A PARTY WITH BETTY COMDEN AND ADOLPH GREEN -- At the Terrace Theater through February 18.
Amplified sound and coarse jokes having driven tuneful and amusing acts out of the supper clubs, it's good to see how well one such act fits in the Kennedy Center's new Terrace Theater.
"A Party with Betty Comden and Adolph Green" consists of the two musical-comedy writers singing public favorites from their hit musicals and their private favorites from flops or forgotten shows. The talk-show chitchat about how glad they are to be here and the "wonderful people" they've worked with is kept to a minimum.
But they have worked with wonderful composers, such as Leonard Bernstein, Jule Styne and, in their current Broadway show "On the Twentieth Century," Cy Coleman; and their lyrics are certainly wonderful, too, if the show-business usage of that word translates as both good and clever.
There are such well-remembered hits as New York, New York" from "On the Town," "Captain Hook's Waltz" from "Peter Pan" and "Ohio" from "Wonderful Town"; and some that are less recognizable, such as "If," a torch song with a funny element of fed-up-ness in it, written for Lena Horne, who did not end up singing it in "Two on the Aisle"; and "Inspiration," a goofy satire written for "Bonanza Bound," a show that failed.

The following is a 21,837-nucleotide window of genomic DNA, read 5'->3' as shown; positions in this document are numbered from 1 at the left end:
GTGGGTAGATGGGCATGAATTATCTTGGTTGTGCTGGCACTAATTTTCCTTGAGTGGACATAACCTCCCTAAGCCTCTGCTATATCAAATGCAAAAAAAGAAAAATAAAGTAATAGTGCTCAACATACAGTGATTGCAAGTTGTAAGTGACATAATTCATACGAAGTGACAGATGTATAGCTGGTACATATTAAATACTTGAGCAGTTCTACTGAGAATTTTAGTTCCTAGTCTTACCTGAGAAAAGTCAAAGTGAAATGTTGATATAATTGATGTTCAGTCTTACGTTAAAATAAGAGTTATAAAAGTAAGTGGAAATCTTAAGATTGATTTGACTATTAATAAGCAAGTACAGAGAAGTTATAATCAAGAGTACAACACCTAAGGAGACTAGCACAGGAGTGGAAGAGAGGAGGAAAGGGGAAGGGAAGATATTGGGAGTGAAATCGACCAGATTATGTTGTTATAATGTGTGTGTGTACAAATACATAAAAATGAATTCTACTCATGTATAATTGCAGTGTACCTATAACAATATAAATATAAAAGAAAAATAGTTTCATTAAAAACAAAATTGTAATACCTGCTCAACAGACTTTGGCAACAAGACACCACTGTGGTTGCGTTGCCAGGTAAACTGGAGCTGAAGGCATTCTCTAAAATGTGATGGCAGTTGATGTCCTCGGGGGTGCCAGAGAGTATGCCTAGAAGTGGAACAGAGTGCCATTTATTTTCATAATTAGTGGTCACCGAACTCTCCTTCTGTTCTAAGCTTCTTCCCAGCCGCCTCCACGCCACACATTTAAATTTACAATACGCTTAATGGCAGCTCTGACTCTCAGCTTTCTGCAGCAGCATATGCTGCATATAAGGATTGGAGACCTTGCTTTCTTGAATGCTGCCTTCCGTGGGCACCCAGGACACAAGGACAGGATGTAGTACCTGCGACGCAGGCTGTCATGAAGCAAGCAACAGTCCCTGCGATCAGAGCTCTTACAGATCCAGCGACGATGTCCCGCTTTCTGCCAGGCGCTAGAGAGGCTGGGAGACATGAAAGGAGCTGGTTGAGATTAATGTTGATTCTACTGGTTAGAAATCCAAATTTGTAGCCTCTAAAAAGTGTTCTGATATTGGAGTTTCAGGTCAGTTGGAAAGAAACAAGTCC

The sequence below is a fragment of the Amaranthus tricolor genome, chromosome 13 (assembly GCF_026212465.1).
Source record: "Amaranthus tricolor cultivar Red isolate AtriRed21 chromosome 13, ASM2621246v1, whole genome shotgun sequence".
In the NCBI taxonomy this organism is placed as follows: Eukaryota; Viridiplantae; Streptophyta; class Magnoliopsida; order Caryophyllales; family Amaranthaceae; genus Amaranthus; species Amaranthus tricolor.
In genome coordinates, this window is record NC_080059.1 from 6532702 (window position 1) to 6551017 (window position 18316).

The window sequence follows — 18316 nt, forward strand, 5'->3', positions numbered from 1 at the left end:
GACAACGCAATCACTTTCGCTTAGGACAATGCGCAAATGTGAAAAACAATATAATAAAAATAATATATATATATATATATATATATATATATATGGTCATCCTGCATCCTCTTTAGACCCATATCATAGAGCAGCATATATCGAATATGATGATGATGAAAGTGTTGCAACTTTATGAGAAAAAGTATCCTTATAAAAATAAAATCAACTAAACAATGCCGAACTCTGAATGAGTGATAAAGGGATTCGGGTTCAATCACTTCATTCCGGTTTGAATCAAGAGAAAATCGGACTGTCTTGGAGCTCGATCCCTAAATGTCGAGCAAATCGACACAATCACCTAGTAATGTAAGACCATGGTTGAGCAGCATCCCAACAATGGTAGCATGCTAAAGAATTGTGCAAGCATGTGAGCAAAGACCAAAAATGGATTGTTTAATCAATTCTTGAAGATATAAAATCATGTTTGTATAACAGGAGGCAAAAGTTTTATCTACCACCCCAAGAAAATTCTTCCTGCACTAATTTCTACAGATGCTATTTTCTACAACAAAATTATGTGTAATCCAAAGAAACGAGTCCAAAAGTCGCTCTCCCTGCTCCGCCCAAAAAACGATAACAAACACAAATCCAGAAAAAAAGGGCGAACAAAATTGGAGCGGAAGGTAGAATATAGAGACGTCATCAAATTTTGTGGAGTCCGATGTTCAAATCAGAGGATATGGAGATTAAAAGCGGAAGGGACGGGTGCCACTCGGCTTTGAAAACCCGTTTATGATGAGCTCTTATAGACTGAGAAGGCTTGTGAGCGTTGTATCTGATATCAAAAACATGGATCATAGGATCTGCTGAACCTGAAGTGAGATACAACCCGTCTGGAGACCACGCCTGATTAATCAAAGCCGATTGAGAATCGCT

Comden half apologized for "Inspiration" and another song, "100 Easy Ways to Lose a Man," saying that they might have been written differently in times of raised consciousnesses. But their frank, funny and good-humored lyrics wear well.
They're also done well, despite Comden and Green's caveat that they were written to be performed by the likes of Judy Holliday, Mary Martin and Cyril Ritchard. The charm of Comden and Green as performers is that they look the part so little. He looks like a satirical line drawing of a renowned scholar, and she like a New York matron who has worked her way up from Better Dresses to the best. So when they throw themselves into outlandish parts -- she an aloof but erotic baroness to his proud but amorous goatherd, she a smug movie star to his taunting failed producer -- it seems a great favor.
It seems that they're knocking themselves out to entertain us, and it makes the party a success.